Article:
‘He won't be the first or the last fellow who's shot himself without being able to give a reason,' said Alex Portal heavily.

He rose and poured himself out another drink, splashing the whisky in with a liberal hand.

‘There's something very wrong with him,' said Mr Satterthwaite, to himself. ‘Very wrong indeed. I wish I knew what it was all about.'

‘Gad!' said Conway. ‘Listen to the wind. It's a wild night.'

‘A good night for ghosts to walk,' said Portal with a reckless laugh. ‘All the devils in Hell are abroad tonight.'

‘According to Lady Laura, even the blackest of them would bring us luck,' observed Conway, with a laugh. ‘Hark to that!'

The wind rose in another terrific wail, and as it died away there came three loud knocks on the big nailed doorway.

Everyone started.

‘Who on earth can that be at this time of night?' cried Evesham.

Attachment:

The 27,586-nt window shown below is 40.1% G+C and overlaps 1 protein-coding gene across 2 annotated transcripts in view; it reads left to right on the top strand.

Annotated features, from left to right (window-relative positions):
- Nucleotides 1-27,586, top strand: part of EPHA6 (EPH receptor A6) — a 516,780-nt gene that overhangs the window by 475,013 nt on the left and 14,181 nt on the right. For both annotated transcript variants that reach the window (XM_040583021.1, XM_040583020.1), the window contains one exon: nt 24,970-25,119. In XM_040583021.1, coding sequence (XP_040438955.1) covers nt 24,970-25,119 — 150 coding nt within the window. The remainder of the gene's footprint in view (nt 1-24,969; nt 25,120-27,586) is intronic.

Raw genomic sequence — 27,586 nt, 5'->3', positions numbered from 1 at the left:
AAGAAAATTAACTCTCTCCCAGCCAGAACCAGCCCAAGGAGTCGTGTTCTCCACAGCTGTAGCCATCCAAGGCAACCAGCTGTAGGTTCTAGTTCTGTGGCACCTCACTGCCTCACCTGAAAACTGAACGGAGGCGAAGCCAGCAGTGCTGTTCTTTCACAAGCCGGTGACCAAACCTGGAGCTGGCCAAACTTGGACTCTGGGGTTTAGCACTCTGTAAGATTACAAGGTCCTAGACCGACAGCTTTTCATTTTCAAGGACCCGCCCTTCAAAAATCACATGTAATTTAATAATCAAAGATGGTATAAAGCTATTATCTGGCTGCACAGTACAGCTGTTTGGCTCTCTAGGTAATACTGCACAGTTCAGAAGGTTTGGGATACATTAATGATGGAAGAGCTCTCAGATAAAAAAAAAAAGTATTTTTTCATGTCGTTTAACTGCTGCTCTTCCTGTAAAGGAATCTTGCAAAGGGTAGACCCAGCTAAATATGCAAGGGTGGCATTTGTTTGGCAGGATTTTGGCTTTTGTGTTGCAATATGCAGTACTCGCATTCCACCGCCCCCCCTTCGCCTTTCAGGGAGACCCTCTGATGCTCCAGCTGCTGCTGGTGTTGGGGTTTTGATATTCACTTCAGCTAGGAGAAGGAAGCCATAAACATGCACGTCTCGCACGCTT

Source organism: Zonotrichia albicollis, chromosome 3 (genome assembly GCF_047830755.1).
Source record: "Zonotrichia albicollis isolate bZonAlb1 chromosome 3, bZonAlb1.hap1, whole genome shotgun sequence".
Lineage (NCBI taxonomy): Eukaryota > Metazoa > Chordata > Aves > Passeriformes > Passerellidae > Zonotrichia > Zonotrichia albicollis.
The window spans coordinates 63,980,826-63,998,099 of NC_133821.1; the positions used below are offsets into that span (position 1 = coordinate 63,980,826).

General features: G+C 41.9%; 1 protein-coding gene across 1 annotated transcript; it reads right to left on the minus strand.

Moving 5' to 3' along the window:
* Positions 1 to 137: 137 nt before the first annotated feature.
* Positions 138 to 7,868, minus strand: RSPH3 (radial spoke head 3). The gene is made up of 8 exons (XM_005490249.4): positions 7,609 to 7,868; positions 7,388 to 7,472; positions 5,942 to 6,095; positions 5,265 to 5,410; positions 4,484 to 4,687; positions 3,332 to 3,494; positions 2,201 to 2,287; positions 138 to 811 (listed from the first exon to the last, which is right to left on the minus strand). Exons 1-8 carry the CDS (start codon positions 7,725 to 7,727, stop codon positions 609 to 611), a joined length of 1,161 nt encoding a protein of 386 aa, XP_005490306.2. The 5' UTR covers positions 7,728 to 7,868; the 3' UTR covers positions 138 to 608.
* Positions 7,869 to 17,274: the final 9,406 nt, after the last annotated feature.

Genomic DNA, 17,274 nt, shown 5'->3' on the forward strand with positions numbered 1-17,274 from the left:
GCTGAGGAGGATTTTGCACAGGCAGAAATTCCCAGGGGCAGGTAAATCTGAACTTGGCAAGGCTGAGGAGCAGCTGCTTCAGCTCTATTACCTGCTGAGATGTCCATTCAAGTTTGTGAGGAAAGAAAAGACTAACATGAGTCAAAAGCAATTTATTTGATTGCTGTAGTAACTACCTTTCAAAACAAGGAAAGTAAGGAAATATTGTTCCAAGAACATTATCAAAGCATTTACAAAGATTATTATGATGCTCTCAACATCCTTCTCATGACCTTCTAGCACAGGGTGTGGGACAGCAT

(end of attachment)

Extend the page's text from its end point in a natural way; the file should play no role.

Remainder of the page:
They stared at each other.

‘I will open it,' said Evesham. ‘The servants have gone to bed.'

He strode across to the door, fumbled a little over the heavy bars, and finally flung it open. An icy blast of wind came sweeping into the hall.

Framed in the doorway stood a man's figure, tall and slender. To Mr Satterthwaite, watching, he appeared by some curious effect of the stained glass above the door, to be dressed in every colour of the rainbow. Then, as he stepped forward, he showed himself to be a thin dark man dressed in motoring clothes.

‘I must really apologize for this intrusion,' said the stranger, in a pleasant level voice. ‘But my car broke down. Nothing much, my chauffeur is putting it to rights, but it will take half an hour or so, and it is so confoundedly cold outside –'

He broke off, and Evesham took up the thread quickly.

‘I should think it was. Come in and have a drink. We can't give you any assistance about the car, can we?'

‘No, thanks. My man knows what to do. By the way, my name is Quin – Harley Quin.'

‘Sit down, Mr Quin,' said Evesham. ‘Sir Richard Conway, Mr Satterthwaite. My name is Evesham.'

Mr Quin acknowledged the introductions, and dropped into the chair that Evesham had hospitably pulled forward. As he sat, some effect of the firelight threw a bar of shadow across his face which gave almost the impression of a mask.

Evesham threw a couple more logs on the fire.

‘A drink?'

‘Thanks.'